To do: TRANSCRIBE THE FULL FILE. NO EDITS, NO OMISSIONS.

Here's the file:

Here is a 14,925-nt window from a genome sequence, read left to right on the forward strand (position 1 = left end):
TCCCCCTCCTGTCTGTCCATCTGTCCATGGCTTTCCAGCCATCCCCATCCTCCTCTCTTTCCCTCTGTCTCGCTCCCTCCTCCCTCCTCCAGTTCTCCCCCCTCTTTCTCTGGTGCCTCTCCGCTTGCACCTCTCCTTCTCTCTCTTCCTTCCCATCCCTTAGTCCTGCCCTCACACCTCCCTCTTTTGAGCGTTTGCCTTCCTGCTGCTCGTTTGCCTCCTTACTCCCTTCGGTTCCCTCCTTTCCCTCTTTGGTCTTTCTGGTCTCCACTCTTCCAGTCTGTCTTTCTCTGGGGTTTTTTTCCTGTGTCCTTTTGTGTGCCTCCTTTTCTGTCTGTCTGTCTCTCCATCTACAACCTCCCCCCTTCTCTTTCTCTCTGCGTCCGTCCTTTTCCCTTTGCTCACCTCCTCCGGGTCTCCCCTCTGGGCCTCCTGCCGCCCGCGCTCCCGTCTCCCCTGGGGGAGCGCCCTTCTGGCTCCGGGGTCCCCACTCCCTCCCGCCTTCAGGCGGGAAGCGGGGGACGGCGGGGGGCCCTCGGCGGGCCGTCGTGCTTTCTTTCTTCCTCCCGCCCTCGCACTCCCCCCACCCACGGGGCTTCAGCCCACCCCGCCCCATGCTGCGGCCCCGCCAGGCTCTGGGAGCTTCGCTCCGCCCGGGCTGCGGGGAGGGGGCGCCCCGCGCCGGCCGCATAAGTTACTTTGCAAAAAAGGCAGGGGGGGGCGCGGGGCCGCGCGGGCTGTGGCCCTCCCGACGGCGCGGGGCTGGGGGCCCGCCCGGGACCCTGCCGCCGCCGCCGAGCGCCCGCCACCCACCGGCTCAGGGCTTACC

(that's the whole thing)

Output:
Here is a 14,925-nt window from a genome sequence, read left to right on the forward strand (position 1 = left end):
TCCCCCTCCTGTCTGTCCATCTGTCCATGGCTTTCCAGCCATCCCCATCCTCCTCTCTTTCCCTCTGTCTCGCTCCCTCCTCCCTCCTCCAGTTCTCCCCCCTCTTTCTCTGGTGCCTCTCCGCTTGCACCTCTCCTTCTCTCTCTTCCTTCCCATCCCTTAGTCCTGCCCTCACACCTCCCTCTTTTGAGCGTTTGCCTTCCTGCTGCTCGTTTGCCTCCTTACTCCCTTCGGTTCCCTCCTTTCCCTCTTTGGTCTTTCTGGTCTCCACTCTTCCAGTCTGTCTTTCTCTGGGGTTTTTTTCCTGTGTCCTTTTGTGTGCCTCCTTTTCTGTCTGTCTGTCTCTCCATCTACAACCTCCCCCCTTCTCTTTCTCTCTGCGTCCGTCCTTTTCCCTTTGCTCACCTCCTCCGGGTCTCCCCTCTGGGCCTCCTGCCGCCCGCGCTCCCGTCTCCCCTGGGGGAGCGCCCTTCTGGCTCCGGGGTCCCCACTCCCTCCCGCCTTCAGGCGGGAAGCGGGGGACGGCGGGGGGCCCTCGGCGGGCCGTCGTGCTTTCTTTCTTCCTCCCGCCCTCGCACTCCCCCCACCCACGGGGCTTCAGCCCACCCCGCCCCATGCTGCGGCCCCGCCAGGCTCTGGGAGCTTCGCTCCGCCCGGGCTGCGGGGAGGGGGCGCCCCGCGCCGGCCGCATAAGTTACTTTGCAAAAAAGGCAGGGGGGGGCGCGGGGCCGCGCGGGCTGTGGCCCTCCCGACGGCGCGGGGCTGGGGGCCCGCCCGGGACCCTGCCGCCGCCGCCGAGCGCCCGCCACCCACCGGCTCAGGGCTTACC